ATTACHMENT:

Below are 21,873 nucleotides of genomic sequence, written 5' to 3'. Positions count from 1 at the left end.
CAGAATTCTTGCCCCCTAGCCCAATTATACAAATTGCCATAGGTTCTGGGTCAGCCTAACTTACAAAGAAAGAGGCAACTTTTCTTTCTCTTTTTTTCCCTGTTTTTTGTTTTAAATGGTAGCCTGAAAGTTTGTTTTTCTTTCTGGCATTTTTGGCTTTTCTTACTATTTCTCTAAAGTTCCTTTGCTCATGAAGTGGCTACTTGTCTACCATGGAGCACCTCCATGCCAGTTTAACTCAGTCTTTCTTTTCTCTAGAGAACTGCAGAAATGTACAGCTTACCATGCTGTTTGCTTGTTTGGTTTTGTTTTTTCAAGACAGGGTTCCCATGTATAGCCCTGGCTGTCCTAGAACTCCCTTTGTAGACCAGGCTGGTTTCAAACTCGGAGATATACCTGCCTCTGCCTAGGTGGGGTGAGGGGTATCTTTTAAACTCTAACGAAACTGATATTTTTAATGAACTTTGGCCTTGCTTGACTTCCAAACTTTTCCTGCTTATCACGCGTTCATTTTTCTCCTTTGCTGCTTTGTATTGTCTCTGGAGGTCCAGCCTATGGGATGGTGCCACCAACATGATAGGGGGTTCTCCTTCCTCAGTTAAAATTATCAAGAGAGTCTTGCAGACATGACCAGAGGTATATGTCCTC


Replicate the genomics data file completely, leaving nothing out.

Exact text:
Below are 21,873 nucleotides of genomic sequence, written 5' to 3'. Positions count from 1 at the left end.
CAGAATTCTTGCCCCCTAGCCCAATTATACAAATTGCCATAGGTTCTGGGTCAGCCTAACTTACAAAGAAAGAGGCAACTTTTCTTTCTCTTTTTTTCCCTGTTTTTTGTTTTAAATGGTAGCCTGAAAGTTTGTTTTTCTTTCTGGCATTTTTGGCTTTTCTTACTATTTCTCTAAAGTTCCTTTGCTCATGAAGTGGCTACTTGTCTACCATGGAGCACCTCCATGCCAGTTTAACTCAGTCTTTCTTTTCTCTAGAGAACTGCAGAAATGTACAGCTTACCATGCTGTTTGCTTGTTTGGTTTTGTTTTTTCAAGACAGGGTTCCCATGTATAGCCCTGGCTGTCCTAGAACTCCCTTTGTAGACCAGGCTGGTTTCAAACTCGGAGATATACCTGCCTCTGCCTAGGTGGGGTGAGGGGTATCTTTTAAACTCTAACGAAACTGATATTTTTAATGAACTTTGGCCTTGCTTGACTTCCAAACTTTTCCTGCTTATCACGCGTTCATTTTTCTCCTTTGCTGCTTTGTATTGTCTCTGGAGGTCCAGCCTATGGGATGGTGCCACCAACATGATAGGGGGTTCTCCTTCCTCAGTTAAAATTATCAAGAGAGTCTTGCAGACATGACCAGAGGTATATGTCCTC